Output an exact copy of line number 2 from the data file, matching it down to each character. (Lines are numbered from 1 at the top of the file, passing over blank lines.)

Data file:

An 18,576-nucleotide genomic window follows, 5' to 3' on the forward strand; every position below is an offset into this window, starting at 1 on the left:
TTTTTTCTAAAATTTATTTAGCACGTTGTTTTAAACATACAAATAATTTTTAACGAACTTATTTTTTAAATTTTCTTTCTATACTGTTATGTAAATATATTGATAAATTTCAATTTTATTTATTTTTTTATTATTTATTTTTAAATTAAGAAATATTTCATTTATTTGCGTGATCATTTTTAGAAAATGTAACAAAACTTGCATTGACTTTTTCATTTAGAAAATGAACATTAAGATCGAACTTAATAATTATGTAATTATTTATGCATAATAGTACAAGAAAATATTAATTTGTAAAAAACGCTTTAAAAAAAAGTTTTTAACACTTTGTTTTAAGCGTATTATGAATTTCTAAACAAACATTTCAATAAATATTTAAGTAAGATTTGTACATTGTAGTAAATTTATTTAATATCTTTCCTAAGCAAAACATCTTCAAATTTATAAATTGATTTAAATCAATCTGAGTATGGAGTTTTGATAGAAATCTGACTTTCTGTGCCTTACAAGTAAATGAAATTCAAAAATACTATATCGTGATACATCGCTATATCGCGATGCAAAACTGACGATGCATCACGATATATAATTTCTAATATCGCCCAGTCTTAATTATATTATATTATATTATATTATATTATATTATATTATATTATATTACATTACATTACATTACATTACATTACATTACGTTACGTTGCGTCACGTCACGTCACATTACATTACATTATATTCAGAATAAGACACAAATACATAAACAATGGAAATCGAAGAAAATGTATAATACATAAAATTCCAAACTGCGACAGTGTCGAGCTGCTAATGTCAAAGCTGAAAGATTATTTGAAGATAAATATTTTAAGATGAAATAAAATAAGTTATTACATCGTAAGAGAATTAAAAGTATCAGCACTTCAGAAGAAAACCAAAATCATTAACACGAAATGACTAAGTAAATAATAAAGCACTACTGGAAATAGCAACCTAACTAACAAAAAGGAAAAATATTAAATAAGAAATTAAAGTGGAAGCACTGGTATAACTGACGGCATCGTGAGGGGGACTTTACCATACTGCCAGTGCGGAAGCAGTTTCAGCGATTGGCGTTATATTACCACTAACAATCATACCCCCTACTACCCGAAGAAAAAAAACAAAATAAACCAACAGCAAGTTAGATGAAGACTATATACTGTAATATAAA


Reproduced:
TTTTTTCTAAAATTTATTTAGCACGTTGTTTTAAACATACAAATAATTTTTAACGAACTTATTTTTTAAATTTTCTTTCTATACTGTTATGTAAATATATTGATAAATTTCAATTTTATTTATTTTTTTATTATTTATTTTTAAATTAAGAAATATTTCATTTATTTGCGTGATCATTTTTAGAAAATGTAACAAAACTTGCATTGACTTTTTCATTTAGAAAATGAACATTAAGATCGAACTTAATAATTATGTAATTATTTATGCATAATAGTACAAGAAAATATTAATTTGTAAAAAACGCTTTAAAAAAAAGTTTTTAACACTTTGTTTTAAGCGTATTATGAATTTCTAAACAAACATTTCAATAAATATTTAAGTAAGATTTGTACATTGTAGTAAATTTATTTAATATCTTTCCTAAGCAAAACATCTTCAAATTTATAAATTGATTTAAATCAATCTGAGTATGGAGTTTTGATAGAAATCTGACTTTCTGTGCCTTACAAGTAAATGAAATTCAAAAATACTATATCGTGATACATCGCTATATCGCGATGCAAAACTGACGATGCATCACGATATATAATTTCTAATATCGCCCAGTCTTAATTATATTATATTATATTATATTATATTATATTATATTATATTATATTACATTACATTACATTACATTACATTACATTACGTTACGTTGCGTCACGTCACGTCACATTACATTACATTATATTCAGAATAAGACACAAATACATAAACAATGGAAATCGAAGAAAATGTATAATACATAAAATTCCAAACTGCGACAGTGTCGAGCTGCTAATGTCAAAGCTGAAAGATTATTTGAAGATAAATATTTTAAGATGAAATAAAATAAGTTATTACATCGTAAGAGAATTAAAAGTATCAGCACTTCAGAAGAAAACCAAAATCATTAACACGAAATGACTAAGTAAATAATAAAGCACTACTGGAAATAGCAACCTAACTAACAAAAAGGAAAAATATTAAATAAGAAATTAAAGTGGAAGCACTGGTATAACTGACGGCATCGTGAGGGGGACTTTACCATACTGCCAGTGCGGAAGCAGTTTCAGCGATTGGCGTTATATTACCACTAACAATCATACCCCCTACTACCCGAAGAAAAAAAACAAAATAAACCAACAGCAAGTTAGATGAAGACTATATACTGTAATATAAA